Saudi Arabia - Urban population

The value for Urban population in Saudi Arabia was 26,895,650 as of 2016. As the graph below shows, over the past 56 years this indicator reached a maximum value of 26,895,650 in 2016 and a minimum value of 1,277,043 in 1960.

Definition: Urban population refers to people living in urban areas as defined by national statistical offices. It is calculated using World Bank population estimates and urban ratios from the United Nations World Urbanization Prospects. Aggregation of urban and rural population may not add up to total population because of different country coverages.

Source: World Bank staff estimates based on the United Nations Population Division's World Urbanization Prospects.

See also:

Year Value
1960 1,277,043
1961 1,365,778
1962 1,462,345
1963 1,581,327
1964 1,724,652
1965 1,877,829
1966 2,041,288
1967 2,216,381
1968 2,405,728
1969 2,612,506
1970 2,840,512
1971 3,092,472
1972 3,370,030
1973 3,673,416
1974 4,002,925
1975 4,334,574
1976 4,683,115
1977 5,055,933
1978 5,461,789
1979 5,912,135
1980 6,415,159
1981 6,974,793
1982 7,587,048
1983 8,238,568
1984 8,909,272
1985 9,581,496
1986 10,249,200
1987 10,834,550
1988 11,406,880
1989 11,963,490
1990 12,503,570
1991 13,025,840
1992 13,529,600
1993 13,963,820
1994 14,361,210
1995 14,739,490
1996 15,096,730
1997 15,438,080
1998 15,783,290
1999 16,157,590
2000 16,579,890
2001 17,059,280
2002 17,591,640
2003 18,164,690
2004 18,758,260
2005 19,358,560
2006 19,958,560
2007 20,562,410
2008 21,180,380
2009 21,826,960
2010 22,512,090
2011 23,239,330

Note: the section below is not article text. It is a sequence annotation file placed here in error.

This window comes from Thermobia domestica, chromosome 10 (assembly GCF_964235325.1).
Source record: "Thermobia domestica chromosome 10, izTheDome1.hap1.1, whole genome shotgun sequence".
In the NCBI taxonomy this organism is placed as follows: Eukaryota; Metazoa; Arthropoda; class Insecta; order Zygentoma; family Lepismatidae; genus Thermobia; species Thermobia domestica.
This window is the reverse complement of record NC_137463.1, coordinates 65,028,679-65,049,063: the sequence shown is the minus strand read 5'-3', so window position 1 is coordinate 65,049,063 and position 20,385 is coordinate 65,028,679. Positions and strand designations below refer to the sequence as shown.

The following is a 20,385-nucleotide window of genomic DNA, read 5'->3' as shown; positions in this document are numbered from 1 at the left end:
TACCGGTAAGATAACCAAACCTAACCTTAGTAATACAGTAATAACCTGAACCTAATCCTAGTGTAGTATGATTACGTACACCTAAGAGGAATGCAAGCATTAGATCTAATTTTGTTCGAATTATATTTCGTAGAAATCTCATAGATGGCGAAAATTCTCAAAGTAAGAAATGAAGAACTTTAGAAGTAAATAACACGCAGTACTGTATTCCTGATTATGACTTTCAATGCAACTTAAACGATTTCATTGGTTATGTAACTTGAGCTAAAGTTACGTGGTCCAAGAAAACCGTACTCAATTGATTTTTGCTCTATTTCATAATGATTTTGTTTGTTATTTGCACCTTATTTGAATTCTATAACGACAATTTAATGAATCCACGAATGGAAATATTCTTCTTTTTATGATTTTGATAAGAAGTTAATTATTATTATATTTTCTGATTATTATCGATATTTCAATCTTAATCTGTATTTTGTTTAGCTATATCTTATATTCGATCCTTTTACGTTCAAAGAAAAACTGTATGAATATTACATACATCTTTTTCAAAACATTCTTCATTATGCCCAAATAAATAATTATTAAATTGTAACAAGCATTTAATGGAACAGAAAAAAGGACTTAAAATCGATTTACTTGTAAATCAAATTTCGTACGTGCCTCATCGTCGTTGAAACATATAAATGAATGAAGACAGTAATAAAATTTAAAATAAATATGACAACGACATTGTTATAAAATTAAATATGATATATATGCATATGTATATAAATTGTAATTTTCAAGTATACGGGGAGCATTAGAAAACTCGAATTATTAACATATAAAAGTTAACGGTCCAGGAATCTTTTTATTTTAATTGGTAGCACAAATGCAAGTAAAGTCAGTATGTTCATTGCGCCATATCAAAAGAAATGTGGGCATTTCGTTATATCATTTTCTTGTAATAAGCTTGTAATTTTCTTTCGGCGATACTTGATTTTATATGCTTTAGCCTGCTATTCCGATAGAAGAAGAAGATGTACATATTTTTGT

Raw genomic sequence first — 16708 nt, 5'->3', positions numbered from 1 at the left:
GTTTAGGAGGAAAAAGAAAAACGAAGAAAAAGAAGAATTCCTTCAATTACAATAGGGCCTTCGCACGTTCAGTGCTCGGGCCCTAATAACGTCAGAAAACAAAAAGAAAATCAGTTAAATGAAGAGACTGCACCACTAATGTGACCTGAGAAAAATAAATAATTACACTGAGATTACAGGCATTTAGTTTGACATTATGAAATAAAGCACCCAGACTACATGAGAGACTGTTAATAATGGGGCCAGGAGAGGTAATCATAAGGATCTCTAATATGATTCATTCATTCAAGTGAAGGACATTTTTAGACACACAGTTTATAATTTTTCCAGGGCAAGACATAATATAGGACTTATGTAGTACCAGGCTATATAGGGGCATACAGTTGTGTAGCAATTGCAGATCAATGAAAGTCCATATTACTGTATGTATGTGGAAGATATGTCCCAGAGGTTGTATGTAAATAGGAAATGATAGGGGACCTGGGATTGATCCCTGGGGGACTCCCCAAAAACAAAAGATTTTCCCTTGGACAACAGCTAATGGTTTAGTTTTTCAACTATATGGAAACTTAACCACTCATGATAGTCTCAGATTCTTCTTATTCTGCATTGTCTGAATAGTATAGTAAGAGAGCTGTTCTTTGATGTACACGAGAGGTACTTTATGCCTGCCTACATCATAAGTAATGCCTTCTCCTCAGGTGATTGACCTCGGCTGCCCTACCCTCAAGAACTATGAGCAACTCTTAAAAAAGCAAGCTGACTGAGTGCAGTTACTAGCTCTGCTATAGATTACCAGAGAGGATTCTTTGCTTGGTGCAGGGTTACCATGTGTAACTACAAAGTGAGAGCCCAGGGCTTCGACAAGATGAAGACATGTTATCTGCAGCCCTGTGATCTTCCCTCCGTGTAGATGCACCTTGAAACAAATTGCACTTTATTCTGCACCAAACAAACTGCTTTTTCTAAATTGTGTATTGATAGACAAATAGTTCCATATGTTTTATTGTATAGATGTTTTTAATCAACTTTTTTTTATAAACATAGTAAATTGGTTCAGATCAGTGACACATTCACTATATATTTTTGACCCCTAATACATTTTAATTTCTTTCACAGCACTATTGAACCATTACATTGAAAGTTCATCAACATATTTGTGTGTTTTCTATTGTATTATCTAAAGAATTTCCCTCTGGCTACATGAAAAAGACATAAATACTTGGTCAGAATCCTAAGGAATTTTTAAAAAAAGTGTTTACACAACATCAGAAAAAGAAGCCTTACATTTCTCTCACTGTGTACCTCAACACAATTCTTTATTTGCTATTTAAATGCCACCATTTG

2012 23,999,150
2013 24,769,770
2014 25,521,900
2015 26,233,450
2016 26,895,650

Development Relevance: Explosive growth of cities globally signifies the demographic transition from rural to urban, and is associated with shifts from an agriculture-based economy to mass industry, technology, and service. In principle, cities offer a more favorable setting for the resolution of social and environmental problems than rural areas. Cities generate jobs and income, and deliver education, health care and other services. Cities also present opportunities for social mobilization and women's empowerment.

Limitations and Exceptions: Aggregation of urban and rural population may not add up to total population because of different country coverage. There is no consistent and universally accepted standard for distinguishing urban from rural areas, in part because of the wide variety of situations across countries. Most countries use an urban classification related to the size or characteristics of settlements. Some define urban areas based on the presence of certain infrastructure and services. And other countries designate urban areas based on administrative arrangements. Because of national differences in the characteristics that distinguish urban from rural areas, the distinction between urban and rural population is not amenable to a single definition that would be applicable to all countries. Estimates of the world's urban population would change significantly if China, India, and a few other populous nations were to change their definition of urban centers. Because the estimates of city and metropolitan area are based on national definitions of what constitutes a city or metropolitan area, cross-country comparisons should be made with caution.

Statistical Concept and Methodology: Urban population refers to people living in urban areas as defined by national statistical offices. The indicator is calculated using World Bank population estimates and urban ratios from the United Nations World Urbanization Prospects. To estimate urban populations, UN ratios of urban to total population were applied to the World Bank's estimates of total population. Countries differ in the way they classify population as "urban" or "rural." The population of a city or metropolitan area depends on the boundaries chosen.

Aggregation method: Sum

Periodicity: Annual

Classification

Topic: Environment Indicators

Sub-Topic: Density & urbanization